Mail Tribune 100, Dec. 21, 1918
The following news items were drawn from the archives of the Mail Tribune 100 years ago.
Dec. 21, 1918
WOMEN IN WAR WORK
After the holiday season is over the women of Medford will have two or three whole months of leisure before house cleaning time. Won’t you dig up your patriotism that has lain dormant since the armistice was signed and come to the Red Cross sewing rooms? There is an abundance of work and the need of many hands that can make quick work of the big allotment of refugee garments is very urgent.
Medford has been right up to the scratch in everything required of her in the Red Cross work and we must not falter now.
“The Greatest Gift” film, a roll call movie, has just been released to stimulate interest in the Christmas Roll Call. “It is based on the theme that he who desires happiness must give happiness” and the more he gives the greater will be his return. It is a Lask Corporation and features Agnes Tate, who posed for the famous poster (by A. E. Foringer) “The Greatest Mother in the World,” in a chain of episodes from the Scriptures of ancient Egyptians, Hindus, Hebrews and others and traces the ideal of service down through the ages to the present time, showing the Red Cross today is doing the things, which the teachers of mankind have pointed out as marking the only pathway to enduring happiness. The settings and services of actors contributed to produce “The Greatest Gift” represented a money value of $10,000, and through the courtesy of Samuel Untermeyer, the famous Florence Flemming Noves dancers contributing to the picture, were permitted to pose in the Greek gardens of the Untermeyer estate at Hastings-on-the-Hudson.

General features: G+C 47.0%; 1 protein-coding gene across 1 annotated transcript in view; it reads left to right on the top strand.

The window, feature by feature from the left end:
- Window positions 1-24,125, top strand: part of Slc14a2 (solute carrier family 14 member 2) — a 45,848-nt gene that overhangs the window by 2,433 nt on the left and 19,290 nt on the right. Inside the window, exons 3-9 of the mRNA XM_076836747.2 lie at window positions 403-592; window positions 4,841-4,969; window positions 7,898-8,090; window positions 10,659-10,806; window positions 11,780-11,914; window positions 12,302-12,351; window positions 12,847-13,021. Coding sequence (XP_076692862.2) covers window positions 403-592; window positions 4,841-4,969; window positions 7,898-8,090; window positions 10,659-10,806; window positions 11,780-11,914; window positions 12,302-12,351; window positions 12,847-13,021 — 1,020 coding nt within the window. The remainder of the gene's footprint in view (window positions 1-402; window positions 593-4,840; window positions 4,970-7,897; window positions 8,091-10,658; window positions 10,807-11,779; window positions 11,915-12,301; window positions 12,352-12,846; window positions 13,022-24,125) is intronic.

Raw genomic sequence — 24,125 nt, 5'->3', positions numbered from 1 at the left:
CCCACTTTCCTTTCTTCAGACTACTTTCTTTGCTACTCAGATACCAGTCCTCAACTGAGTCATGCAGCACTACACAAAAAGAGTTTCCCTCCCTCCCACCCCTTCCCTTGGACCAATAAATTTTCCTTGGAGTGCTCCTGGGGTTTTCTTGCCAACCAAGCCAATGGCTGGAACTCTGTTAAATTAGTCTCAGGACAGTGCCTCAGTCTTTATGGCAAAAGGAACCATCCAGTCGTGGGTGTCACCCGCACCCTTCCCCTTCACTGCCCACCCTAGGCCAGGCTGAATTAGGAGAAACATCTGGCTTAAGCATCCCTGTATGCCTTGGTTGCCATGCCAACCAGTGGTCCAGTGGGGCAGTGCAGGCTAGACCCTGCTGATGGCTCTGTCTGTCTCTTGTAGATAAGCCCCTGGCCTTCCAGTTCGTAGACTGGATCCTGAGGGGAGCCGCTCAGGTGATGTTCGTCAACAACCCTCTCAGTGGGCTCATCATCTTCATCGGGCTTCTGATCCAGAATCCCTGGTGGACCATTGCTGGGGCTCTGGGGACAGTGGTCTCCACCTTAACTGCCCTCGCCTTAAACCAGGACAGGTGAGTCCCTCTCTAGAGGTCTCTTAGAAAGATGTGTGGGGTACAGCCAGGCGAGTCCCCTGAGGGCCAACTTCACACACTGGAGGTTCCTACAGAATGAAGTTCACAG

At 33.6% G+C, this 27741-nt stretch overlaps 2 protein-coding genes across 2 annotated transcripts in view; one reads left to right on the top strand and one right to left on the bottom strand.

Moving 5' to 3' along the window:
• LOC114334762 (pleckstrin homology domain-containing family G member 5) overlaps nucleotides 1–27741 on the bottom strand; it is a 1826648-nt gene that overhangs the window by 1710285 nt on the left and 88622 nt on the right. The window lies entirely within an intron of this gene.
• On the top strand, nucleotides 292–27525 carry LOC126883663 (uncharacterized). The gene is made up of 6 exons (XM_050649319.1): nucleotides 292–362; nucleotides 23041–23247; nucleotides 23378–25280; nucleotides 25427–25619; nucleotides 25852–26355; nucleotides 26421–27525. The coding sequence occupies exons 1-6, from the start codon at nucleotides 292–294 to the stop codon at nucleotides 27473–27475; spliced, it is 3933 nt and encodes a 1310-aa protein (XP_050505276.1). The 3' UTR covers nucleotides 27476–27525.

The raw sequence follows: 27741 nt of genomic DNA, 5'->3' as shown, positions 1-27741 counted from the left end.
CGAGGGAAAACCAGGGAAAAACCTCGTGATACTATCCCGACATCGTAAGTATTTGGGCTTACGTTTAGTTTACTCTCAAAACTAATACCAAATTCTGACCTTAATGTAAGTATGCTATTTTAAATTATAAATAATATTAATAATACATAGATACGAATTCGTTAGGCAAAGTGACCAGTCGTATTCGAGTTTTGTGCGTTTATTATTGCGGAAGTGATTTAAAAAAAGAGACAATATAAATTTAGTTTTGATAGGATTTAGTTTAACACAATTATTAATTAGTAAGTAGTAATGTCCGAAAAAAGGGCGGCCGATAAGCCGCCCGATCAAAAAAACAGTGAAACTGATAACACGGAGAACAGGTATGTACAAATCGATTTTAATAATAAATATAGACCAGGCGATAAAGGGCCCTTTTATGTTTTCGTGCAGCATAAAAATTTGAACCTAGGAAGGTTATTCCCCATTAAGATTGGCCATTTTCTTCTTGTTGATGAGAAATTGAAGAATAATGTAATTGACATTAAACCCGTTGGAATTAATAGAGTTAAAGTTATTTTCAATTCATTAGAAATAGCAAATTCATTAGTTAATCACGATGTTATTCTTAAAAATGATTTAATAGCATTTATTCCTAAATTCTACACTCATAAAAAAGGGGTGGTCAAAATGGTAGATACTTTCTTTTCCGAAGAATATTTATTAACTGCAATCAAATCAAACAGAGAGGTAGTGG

Medford chapter A. R. C., is in distress over the situation as it exists in the workrooms. The demand for flu masks is still very great and orders from the local drug stores can not be filled. There are women who come to the R. C. headquarters and buy masks, but won’t give any time to making them, and some of the ladies who have worked ever since the epidemic started, are worn out and positively refuse to work longer. The rooms are warm, and unless more women volunteer their services for work at the Red Cross rooms they will have to close and in the face of the flu epidemic. That would not only be disastrous, but a disgrace and not in keeping with Red Cross principle.
Mrs. Mears will be at the rooms Monday, and it is hoped there will be enough women present to make flu masks to last the remainder of the week.
In the name of humanity, women of Medford, help us with this work and believing you will, the Red Cross wishes you all a merry Christmas and Happy New Year.